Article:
Recommitting Ourselves in the Face of Injustice

Dear Friends,

Driving through Civic Center in recent days, I witnessed the aftermath of protests against police brutality. I was profoundly saddened, but also understood. In a society founded on racism and inequity, we are confronting a response that has festered for hundreds of years. Between the pandemic and its accelerated impact on the black community, and the all-too-common murder of black people by those who show no respect or value for the lives of others, the cracks in our system are breaking open with undeniable devastation.

Like so many of you, we are asking ourselves how we can do better. How can we help heal this country and this city? How can we truly create a world in which everyone thrives—no matter the color of their skin? And specific to the Department of the Environment’s work, how can we create an environmental movement that serves and represents the beautiful rainbow of diversity that is America? How do we continue to deepen our commitment to equity and ensure that all San Franciscans reap the benefits of our work?

We have long grounded the Department’s work in racial equity and inclusion. And yet, there is more we can and must do. The Department’s Racial Equity committee, steered by trained and committed colleagues, guides us in much of this work. Together we will ensure that each program we develop undergoes a racial equity assessment to uncover and understand the benefits and burdens of our programs to our communities of color. We commit to designing every program to accelerate benefits and eliminate burdens.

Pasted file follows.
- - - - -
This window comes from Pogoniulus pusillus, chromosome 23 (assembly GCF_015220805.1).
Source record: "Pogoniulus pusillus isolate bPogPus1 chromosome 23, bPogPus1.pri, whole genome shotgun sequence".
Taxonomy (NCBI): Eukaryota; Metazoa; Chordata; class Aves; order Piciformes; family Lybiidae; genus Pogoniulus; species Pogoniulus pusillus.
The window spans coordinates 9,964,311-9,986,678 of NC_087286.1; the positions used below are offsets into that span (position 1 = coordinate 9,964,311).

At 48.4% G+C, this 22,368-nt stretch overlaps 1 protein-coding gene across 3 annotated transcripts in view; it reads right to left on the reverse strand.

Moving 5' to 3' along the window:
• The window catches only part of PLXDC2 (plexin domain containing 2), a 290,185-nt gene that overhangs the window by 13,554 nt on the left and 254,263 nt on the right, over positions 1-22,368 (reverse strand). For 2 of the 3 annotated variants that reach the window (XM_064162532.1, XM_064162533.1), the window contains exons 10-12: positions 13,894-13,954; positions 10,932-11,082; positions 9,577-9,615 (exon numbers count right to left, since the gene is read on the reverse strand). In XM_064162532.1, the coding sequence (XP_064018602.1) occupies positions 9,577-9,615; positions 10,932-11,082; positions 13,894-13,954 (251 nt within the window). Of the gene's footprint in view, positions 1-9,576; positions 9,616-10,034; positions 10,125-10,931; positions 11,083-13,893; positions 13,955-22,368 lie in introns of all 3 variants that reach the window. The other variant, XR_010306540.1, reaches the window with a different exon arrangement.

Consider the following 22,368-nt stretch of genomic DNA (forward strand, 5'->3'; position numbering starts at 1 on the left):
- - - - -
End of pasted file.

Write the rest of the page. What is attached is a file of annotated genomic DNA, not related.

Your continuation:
As we lead the development of the City’s next Climate Action Plan, we commit to ensuring that it is shaped by community voices and that recommended actions reflect the most valued and inclusive community benefits. We also commit to understanding inside and out how to deliver on these actions to address longstanding social and environmental injustices.

As public servants, we commit to looking deep within ourselves to scrutinize our own biases and prejudices, guided by City training and educational resources. We will listen more attentively to our own words and those of others. We will become actively anti-racist. We will not be silent in the face of injustice.

Everyone in San Francisco has the right to feel safe—exploring nature, riding their bike, taking public transportation, and just being. To all of our Black colleagues who have poured their souls into this environmental work, we want to acknowledge your anger, sadness and frustration. Black Lives Matter. We stand in solidarity with those seeking justice for the deaths of Ahmaud Arbery, George Floyd, Breonna Taylor, and too many other Black lives that have been lost to systemic racism.

We must do better and we will do better.

In solidarity,

Debbie Raphael